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Start Early: Succession Planning Tips from the Fortune 500

October 24, 2013

Having a Solid Roadmap May Make the Difference Between Survival and Extinction

To choose a successor to its superstar CEO Jack Welch, GE spent five years interviewing and assessing candidates. Company planning for the changeover took many more years and involved huge teams of internal staff and external advisors. Succession planning is built into strategic planning at most large companies and is considered almost as important to company success as product and marketing strategy.

Even if your business is a far cry from a Fortune 500 organization, you can learn from these behemoths. Solid succession planning — creating a roadmap for how you will find, prepare and hand off your company to others — can mean the difference between survival and extinction of the company you've worked so hard to build.

Use these lessons from your larger counterparts to create an effective succession plan.

Consider it part of business planning
Some experts say succession planning should start the day a company is founded. Most organizations don't take this approach, but sophisticated larger companies do integrate succession planning into their strategic planning. These companies understand that good succession planning is essential to company longevity.

For smaller businesses, a succession plan is also often a key part of securing the founder's or owner's future retirement. Add succession planning into your strategic planning process to ensure it gets regular attention. By coupling it with a process already in place, you are most likely to stick with it. Assign this task to someone on your staff so the process has an owner.

Include others in the process
Succession planning should be a team effort. At larger companies, it may involve human resources, finance and senior management. As owner, you should provide input on the process and shape the vision, but you should not be solely responsible for succession planning. While smaller companies obviously don't have the same bench strength as large ones, they can rely on staff, board members, attorneys, financial advisors and bankers to gain perspective and keep the process moving forward.

Develop a long list of potential candidates
While it isn't easy in any company to devise a list of high potential people to take over important positions, large companies push their organizations to try. In smaller companies, assumptions about succession may cut short, or eliminate altogether, the deliberation on who is best to lead the company. These businesses tend to turn to family or staff for succession and stop there.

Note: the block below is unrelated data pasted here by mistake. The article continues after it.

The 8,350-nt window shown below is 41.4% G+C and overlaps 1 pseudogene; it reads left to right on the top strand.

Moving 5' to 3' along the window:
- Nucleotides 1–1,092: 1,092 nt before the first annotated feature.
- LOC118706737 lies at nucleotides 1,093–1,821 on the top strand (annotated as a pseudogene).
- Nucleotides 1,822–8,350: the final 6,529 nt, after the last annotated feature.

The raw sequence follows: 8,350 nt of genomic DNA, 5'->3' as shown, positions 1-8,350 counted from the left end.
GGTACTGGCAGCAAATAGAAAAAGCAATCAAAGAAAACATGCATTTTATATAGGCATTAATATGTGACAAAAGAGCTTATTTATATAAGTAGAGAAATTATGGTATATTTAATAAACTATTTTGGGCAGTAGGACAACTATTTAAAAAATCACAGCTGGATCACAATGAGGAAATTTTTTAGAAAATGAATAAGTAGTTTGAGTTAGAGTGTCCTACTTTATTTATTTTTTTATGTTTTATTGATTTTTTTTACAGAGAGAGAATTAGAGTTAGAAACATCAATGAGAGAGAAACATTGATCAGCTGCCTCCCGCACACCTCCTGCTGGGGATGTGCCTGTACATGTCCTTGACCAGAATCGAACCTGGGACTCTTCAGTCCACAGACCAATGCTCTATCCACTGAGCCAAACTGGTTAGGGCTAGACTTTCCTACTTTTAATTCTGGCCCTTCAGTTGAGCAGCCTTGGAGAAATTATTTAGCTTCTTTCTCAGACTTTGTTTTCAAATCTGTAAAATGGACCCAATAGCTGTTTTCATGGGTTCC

Instead of limiting yourself to the people who are available, push yourself to consider a profile of the person or people who will be best suited to run your company when you move on. The goal is to find the best candidate for the job, even if you don't have that person in mind at the start.

Have a good sense of financials
In closely-held businesses financials can take a back seat to other considerations, such as familiarity with a candidate. However, the goal of a succession plan is to ensure the ongoing well-being of a company. This means financial fundamentals — revenues, growth estimates, profitability, investment plans and other key financial details — should be front and center when succession planning is under way. It is important to seek legal and financial planning advice to assess the proper valuation of your company. A qualified business appraiser should be a central part of the process.

Effective succession planning provides you and your replacement candidate with a clear picture of your company's finances and a roadmap of the company's future.

Your accountant and financial planner can help you balance your personal financial needs and the needs of the company and its stakeholders.

Know emergencies happen
Large organizations are typically better than smaller ones at planning for unseen emergencies. Therefore, they do succession planning in a variety of scenarios. They realize that CEOs may leave without warning, have health or legal issues, or face other challenges.

In a smaller business, when you are finding your replacement it can be difficult to accept that unforeseen circumstances may arise. Health issues or other developments arise without warning. With this in mind, the succession planning process should start many years in advance of your planned departure. The earlier you start thinking about it, the more likely you are to have a plan in place that meets your objectives.